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12/02/2010

Rebound

I suspect that it will turn out for a while, perhaps quite a while, that if and when I do have a brief good time, I will pay for it with a dark time. Yesterday I awakened in tears and was extremely sad and angry throughout the day. The research I read on the Internet indicates that a first time, sudden, violently precipitated, incarceration, initiated by family, generally results in post traumatic stress reaction that takes about a decade to recover from, if ever. Yesterday was exactly one month out from that event having occurred in my life, and I feel unimaginably far from even beginning to recover.

I so wish it wasn't this season of the year. My happiest memories are of early winter and Christmas. Yesterday we had our first snow. That has always been an event that has excited me since my boyhood in the very snowy region of upstate and northern New York where I grew up. I have always marveled at those who grumbled and even became depressed at the advent of snow again each year. Yesterday as I watched the flakes fall there was no feeling. I was just numb. Teresa put up a new Christmas tree we bought for this year and some decorations in early November knowing she would have some disability after her knee replacement. I now wish they were not there. Each Christmas commercial, catalog, and each decoration I see just reminds me this will be my first Christmas in 40 years without liquid "Christmas Cheer," giving and receiving presents, or any sense of joy or excitement. I suppose it shouldn't matter, but the reality is I feel horribly hurt by it all. I wish I could just go to sleep and awaken to find it the middle of January. Who knows perhaps the courts will grant me my wish.

I am now seeing a therapist. She is way into Cognitive Behavioral Therapy usually discussed by the acronym CBT. She has been very effective in her "nailing" me with her logic to obliterate my fallacious, unreasonable thinking. I discussed in my last session my wish that perhaps I could drink very moderately in the future without getting intoxicated and becoming abusive. She asked me, "If I gave you a gun with 1000 chambers and told you there was only one bullet in it, and asked you to spin the chamber and point it at Teresa and pull the trigger would you do it?" I of course responded, "Of course not..............never." She pointed out that for me to drink now would be for me to take the same sort of risk, which might well work out fine....but what about if it didn't. I pointed out that I've lost all my celebratory rituals in my life. She told me no I hadn't. My celebratory ritual(s) now was being with Teresa and Sue. And, if I don't stop drinking I'll lose them. She is very good. I couldn't resist pointing out to her the irony of the BDSM community's use of the Acronym CBT (cock & ball torture) and the mental health treatment community's use of CBT as cognitive behavioral therapy. The therapeutic reference certainly belies the extreme effectiveness in its getting right to the "root" of the issue at hand. It is reminiscent of my favorite Lyndon Baines Johnson quote. When questioned about his amazingly effective leadership style in Congress he quipped,"Grasp them by the nuts and squeeze firmly. Their hearts and minds will follow." It turns out that old LBJ was perhaps the fore father of Cognitive Behavioral Therapy.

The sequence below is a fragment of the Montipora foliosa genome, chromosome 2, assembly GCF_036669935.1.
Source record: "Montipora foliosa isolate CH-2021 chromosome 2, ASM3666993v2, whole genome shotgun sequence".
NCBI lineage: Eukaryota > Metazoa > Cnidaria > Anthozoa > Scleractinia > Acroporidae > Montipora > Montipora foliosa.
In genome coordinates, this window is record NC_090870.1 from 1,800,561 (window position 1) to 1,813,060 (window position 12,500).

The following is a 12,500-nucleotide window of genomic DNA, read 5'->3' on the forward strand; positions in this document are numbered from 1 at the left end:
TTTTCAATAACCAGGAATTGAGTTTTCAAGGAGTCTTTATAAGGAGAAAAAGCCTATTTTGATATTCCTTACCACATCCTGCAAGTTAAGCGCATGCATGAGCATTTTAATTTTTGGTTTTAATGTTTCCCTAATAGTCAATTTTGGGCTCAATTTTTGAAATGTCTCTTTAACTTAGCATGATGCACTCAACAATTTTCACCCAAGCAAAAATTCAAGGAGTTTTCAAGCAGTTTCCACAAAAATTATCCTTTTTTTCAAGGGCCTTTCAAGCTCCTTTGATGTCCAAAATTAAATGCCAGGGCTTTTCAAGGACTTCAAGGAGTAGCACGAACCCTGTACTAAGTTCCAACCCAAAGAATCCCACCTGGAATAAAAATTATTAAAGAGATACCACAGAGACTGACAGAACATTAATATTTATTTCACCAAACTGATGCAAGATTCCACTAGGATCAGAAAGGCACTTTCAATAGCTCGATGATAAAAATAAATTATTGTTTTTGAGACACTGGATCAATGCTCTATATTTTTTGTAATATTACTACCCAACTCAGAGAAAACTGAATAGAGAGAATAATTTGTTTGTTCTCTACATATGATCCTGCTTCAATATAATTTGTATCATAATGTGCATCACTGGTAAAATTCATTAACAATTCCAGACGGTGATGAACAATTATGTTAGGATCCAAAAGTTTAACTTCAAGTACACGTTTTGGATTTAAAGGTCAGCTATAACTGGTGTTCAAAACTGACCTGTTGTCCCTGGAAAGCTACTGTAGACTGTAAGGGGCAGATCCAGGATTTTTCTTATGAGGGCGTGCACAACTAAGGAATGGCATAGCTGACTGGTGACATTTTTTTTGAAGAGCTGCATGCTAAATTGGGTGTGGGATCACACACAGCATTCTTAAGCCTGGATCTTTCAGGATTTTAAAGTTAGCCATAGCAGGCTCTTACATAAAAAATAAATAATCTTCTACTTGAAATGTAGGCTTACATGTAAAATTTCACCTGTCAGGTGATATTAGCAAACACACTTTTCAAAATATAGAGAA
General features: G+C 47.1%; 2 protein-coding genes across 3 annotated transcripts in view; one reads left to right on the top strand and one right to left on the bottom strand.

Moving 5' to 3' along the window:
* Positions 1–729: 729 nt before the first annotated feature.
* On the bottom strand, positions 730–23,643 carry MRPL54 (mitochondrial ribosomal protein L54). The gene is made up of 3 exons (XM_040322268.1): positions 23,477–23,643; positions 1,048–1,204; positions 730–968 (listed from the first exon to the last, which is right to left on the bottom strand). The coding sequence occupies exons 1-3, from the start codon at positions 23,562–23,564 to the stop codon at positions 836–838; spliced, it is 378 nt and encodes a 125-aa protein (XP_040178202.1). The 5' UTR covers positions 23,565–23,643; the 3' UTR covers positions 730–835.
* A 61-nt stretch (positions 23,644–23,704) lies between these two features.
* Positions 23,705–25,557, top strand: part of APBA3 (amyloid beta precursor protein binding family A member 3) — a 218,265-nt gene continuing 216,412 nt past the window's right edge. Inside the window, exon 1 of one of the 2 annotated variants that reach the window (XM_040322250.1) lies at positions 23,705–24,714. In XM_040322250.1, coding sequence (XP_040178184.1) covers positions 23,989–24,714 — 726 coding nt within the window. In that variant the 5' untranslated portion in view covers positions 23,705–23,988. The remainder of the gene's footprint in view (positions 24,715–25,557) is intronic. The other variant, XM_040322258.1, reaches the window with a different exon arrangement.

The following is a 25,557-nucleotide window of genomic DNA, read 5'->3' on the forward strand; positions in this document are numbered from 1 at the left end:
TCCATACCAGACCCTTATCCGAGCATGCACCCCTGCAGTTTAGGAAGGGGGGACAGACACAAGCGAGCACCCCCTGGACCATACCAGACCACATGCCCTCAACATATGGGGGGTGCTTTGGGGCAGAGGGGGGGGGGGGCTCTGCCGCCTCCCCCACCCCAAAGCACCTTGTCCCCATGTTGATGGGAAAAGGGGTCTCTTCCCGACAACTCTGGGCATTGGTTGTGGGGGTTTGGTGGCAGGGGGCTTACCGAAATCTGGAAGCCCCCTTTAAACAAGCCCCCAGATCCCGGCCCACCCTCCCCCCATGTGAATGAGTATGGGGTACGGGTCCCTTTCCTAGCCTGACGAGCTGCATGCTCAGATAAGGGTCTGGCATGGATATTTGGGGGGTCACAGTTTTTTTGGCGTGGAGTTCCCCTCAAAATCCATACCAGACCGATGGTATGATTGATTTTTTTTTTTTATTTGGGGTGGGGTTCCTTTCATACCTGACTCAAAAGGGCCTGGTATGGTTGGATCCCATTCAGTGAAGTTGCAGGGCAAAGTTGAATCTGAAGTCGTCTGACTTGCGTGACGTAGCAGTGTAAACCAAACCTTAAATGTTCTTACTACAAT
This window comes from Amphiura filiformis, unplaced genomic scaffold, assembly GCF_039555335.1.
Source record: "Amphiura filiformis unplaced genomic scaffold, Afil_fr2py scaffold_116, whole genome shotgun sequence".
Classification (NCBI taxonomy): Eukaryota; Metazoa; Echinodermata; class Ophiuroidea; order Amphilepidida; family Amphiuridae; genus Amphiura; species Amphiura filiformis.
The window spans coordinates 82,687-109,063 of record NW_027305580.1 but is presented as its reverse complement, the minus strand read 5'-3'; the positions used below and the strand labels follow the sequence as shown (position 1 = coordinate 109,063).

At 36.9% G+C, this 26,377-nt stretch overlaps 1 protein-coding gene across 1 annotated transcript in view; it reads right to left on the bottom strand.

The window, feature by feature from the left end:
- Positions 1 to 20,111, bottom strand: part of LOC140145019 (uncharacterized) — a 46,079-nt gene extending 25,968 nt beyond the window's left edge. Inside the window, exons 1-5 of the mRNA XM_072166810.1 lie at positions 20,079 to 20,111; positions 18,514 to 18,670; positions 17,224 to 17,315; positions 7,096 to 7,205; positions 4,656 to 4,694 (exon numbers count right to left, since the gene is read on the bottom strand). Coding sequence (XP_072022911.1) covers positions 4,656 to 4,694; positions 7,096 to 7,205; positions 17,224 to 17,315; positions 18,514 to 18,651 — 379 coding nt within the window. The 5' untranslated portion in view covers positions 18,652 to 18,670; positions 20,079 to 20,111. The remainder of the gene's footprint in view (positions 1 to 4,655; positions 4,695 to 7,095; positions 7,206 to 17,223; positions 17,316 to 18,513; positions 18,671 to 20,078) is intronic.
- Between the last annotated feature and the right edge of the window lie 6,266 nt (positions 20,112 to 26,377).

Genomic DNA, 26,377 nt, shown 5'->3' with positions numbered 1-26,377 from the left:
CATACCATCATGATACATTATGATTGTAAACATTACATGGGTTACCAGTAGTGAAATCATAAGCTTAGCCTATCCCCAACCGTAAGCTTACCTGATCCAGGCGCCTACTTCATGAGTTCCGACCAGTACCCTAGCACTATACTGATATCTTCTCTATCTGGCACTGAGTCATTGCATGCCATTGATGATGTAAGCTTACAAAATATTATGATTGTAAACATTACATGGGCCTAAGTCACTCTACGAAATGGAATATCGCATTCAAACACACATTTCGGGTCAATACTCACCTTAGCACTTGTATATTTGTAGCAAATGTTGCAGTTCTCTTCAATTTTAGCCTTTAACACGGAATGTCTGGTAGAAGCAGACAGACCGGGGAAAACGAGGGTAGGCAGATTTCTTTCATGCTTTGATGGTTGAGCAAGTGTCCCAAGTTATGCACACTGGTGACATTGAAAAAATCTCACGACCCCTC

I want desperately to continue my life and love with Teresa and Sue. It hurts terribly knowing that the only way I can do that is to not drink. It's not nearly so much the absence of alcohol that makes me sad. I don't have alcohol cravings. I do have huge positive associations with the concept of "aqua vita." Aqua vita is the Latin euphemism (literally translated as the water of life) for wine and all alcoholic spirits. It references a mystical belief that the ritual of drinking alcohol is a communion with life. The Christian communion ceremony was derived from the political necessity to encompass and sublimate classical pagan roman theology in the new Christian state religion adopted in 325 A. D. under the Emperor Constantine as part of the work that came out of the Council of Nicaea.

Our Therapist has very powerfully described, much to the great joy and glee of Sue and Teresa when I told them of it, my "choice." I have to choose to give up drinking or lose Teresa and Sue. They are quite "on board" with that reasoning. She has said it is psychologically implausible to give up drinking forever. She thinks I should just promise them that I will not drink for a year (what the heck...it's already been a month.) And then at the end of a year figure out where we go from there. I have either to lose my "religious ritual by which I believe I celebrate the the joy I take in my life" (likely erroneously....I seem to be wrong about anything I've ever felt or thought). To add to it all, I now wear an alcohol monitor on my ankle that monitors me continuously all day.....everyday. Should I ever have any alcohol at all, I will be immediately apprehended and jailed indeterminately. So there is my "choice." You see my life is really entirely in my control.

What I have is the absence of choice. It is like the "option" given you when a hold up guy says at gun point, "Give me your money or I will kill your child and besides that just for kicks I will kill you too. it is your choice. It is not my responsibility which you choose." My long adherence to the values of self-determination in my persoanl life and my professional advocacy career are now dead. The key choices in my life are taken away from me by my family, the police, the courts, the mental health treatment community. "Go confidently in the direction of your dreams. Live the life you've imagined." has become a fallacy and a sham.